QUICK GUIDE TO ROPE AND CORDAGE FOR CAMPING
In my experience camping, there is nothing worse than not having the rope you need when you need it. That being said, there are a variety of ropes available on the market. It is easy to get something you don’t need or find out it is pretty useless for your purpose. Here I take a look at some different types of rope that will have use on your camping trip.
3 PLY TWISTED ROPE
This type of rope is also called laid rope. It normally comes with 3 strands is very inexpensive. It also tends to kink up and doesn’t have the strongest design. I like to have this rope around because it is so cheap and has a variety of uses around the campsite. It is not something you want to use for anything that requires a lot of strength.
Climbing ropes are designed for climbing. They have a design that is made of 2 sections, the core and the outer jacket, also known as a kern mantle design. The outer jacket is built with abrasion resistance while the inner cord gives strength. Even if you are not climbing, this kind of rope has other uses. I find that it is very good if you need to tie something to a vehicle roof if you are stuck for something to use.
I consider parachute cord the duct tape of the outback. If you are going to get your hands on some parachute cord, make sure you are getting the real thing. 550 parachute cord has military specifications giving it a 550lb breaking strength. More than that, parachute cord has so many uses around the campsite. I’ve even tied a broken roof rack to a 4WD with parachute cord and it held strong for the whole trip back. It is worth having some around.
Guy cord is very similar to parachute cord but is not as thick and as strong. I like to keep some around just in case I need to replace or lengthen a tent line. I go with guyline cord that has reflective materials that light up against any beam of light at night. I also use it for when I want to tie anything up inside my tent such as a light or a flashlight.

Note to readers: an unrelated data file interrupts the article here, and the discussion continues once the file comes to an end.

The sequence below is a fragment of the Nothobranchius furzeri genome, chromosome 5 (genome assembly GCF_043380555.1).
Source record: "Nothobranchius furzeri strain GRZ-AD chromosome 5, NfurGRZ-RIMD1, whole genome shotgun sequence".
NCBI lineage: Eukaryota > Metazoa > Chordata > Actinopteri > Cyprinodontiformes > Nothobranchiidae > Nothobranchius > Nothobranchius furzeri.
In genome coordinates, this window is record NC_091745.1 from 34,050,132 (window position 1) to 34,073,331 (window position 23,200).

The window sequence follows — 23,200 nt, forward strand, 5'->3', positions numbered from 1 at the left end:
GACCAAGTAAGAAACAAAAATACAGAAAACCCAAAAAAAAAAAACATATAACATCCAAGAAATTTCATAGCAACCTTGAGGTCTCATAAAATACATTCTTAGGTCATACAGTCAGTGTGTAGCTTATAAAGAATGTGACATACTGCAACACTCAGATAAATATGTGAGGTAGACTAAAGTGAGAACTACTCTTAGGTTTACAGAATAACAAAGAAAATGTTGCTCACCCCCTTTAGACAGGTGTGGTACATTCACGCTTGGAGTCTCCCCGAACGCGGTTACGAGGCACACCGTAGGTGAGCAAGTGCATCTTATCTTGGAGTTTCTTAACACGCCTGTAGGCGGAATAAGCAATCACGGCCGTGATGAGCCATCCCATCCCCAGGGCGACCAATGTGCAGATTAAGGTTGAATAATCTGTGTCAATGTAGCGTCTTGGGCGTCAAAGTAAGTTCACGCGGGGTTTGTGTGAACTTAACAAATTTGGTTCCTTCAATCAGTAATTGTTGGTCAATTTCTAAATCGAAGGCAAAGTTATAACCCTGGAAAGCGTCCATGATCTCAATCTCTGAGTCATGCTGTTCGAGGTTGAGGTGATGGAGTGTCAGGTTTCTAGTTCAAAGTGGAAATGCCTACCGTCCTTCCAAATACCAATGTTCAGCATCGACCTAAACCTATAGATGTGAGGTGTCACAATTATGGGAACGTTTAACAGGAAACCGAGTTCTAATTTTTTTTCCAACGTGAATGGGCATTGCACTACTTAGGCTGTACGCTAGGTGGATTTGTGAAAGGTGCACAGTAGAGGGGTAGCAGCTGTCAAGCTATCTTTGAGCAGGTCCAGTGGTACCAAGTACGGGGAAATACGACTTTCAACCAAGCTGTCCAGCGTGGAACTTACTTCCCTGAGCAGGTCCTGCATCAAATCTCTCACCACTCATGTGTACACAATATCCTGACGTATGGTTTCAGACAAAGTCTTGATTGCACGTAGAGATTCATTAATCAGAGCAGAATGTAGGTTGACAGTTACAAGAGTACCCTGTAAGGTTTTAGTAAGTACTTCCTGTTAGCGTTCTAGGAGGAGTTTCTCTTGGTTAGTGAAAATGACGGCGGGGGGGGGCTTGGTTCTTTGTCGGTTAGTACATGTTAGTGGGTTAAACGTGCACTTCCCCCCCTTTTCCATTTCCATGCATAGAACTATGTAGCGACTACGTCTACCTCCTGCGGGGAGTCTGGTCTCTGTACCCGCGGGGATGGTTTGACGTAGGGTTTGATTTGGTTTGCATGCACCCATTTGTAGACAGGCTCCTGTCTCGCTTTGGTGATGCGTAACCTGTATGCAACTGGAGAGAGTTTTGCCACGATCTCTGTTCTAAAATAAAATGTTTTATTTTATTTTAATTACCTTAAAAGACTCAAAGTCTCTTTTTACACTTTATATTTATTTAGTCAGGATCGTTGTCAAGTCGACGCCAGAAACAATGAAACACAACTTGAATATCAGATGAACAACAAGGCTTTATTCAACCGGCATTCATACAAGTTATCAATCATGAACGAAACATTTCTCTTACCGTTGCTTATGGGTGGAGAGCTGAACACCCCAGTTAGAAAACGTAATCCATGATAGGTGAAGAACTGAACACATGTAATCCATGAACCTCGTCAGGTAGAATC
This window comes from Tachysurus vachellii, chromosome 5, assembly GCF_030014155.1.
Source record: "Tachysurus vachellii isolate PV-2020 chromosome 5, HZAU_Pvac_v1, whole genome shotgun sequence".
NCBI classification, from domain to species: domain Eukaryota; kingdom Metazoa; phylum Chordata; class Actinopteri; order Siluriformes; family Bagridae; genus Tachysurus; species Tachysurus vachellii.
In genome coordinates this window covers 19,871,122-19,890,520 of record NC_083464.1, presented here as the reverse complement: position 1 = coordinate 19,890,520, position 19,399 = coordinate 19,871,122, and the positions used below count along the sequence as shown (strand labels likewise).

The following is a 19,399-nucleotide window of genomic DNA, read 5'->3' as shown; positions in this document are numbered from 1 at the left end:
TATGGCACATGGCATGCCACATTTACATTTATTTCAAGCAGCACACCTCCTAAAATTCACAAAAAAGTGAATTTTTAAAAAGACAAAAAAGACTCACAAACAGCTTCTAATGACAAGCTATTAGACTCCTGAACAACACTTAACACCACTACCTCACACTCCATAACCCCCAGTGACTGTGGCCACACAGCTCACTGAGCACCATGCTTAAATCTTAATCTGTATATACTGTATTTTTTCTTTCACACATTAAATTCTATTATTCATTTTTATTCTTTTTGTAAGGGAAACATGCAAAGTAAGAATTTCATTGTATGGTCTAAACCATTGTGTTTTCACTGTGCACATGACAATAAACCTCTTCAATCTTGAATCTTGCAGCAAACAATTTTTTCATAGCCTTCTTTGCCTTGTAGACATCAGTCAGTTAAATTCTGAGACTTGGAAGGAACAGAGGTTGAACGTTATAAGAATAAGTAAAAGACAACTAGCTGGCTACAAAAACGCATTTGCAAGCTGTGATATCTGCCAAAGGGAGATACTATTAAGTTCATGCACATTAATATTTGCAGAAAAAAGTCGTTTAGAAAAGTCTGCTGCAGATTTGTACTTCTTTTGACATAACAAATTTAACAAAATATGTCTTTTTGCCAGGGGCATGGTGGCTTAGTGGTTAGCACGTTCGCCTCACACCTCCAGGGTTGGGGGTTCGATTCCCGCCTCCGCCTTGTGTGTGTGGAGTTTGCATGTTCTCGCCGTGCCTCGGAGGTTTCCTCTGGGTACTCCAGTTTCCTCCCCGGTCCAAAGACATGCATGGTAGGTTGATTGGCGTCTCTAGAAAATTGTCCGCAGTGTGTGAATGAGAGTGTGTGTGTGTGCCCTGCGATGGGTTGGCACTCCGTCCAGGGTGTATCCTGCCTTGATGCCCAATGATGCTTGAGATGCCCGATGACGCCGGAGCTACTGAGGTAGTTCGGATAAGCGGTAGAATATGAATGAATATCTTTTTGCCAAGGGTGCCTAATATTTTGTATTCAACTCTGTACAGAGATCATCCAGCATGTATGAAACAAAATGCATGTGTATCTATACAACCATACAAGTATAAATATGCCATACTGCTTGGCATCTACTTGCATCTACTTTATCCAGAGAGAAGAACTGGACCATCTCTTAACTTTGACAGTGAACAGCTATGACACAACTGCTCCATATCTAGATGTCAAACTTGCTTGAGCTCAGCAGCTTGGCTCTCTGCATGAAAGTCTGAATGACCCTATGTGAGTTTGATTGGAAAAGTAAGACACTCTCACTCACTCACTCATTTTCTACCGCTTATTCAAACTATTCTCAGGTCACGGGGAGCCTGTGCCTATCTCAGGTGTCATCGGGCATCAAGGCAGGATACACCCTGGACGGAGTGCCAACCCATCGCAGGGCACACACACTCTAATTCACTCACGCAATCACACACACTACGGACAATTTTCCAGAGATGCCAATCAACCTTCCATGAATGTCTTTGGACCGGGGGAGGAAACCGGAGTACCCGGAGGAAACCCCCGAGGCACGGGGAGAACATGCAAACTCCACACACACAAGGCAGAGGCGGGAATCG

This rope is more a material that a particular type of rope. It looks like a natural cordage. It is pretty strong but be careful with it in your hands. The best thing about this cordage is that it is very inexpensive and you can use it for just about anything around the campsite once and throw it away if you don’t need it anymore.
VB cord is my favourite. It has so many uses and will last forever. VB cord is a braided nylon. It is extremely cheap. You can get 90m of VB cord for under $10. From tying roof racks, to replacing tent cords, VB cord does it all. VB cord is the best general purpose cord to take with you on any camping, fishing or boating trip.
It is important to get to know what you really need when camping. For example, I have seen people outlay serious cash on climbing rope they don’t really need. Sure, it can be used to lash items down on a roof rack but that is only a secondary purpose. Climbing rope is expensive because it is designed for climbing.
When it comes to general camping, I believe VB cord is simply the best solution because it is so low cost and is very strong. Unless you are hiking the mountains and testing out your survival skills across the Australian Alps, there isn’t really any need to concern yourself with purchasing expensive ropes. As far as I am concerned, smart camping is about having what you need and spending less to own it.
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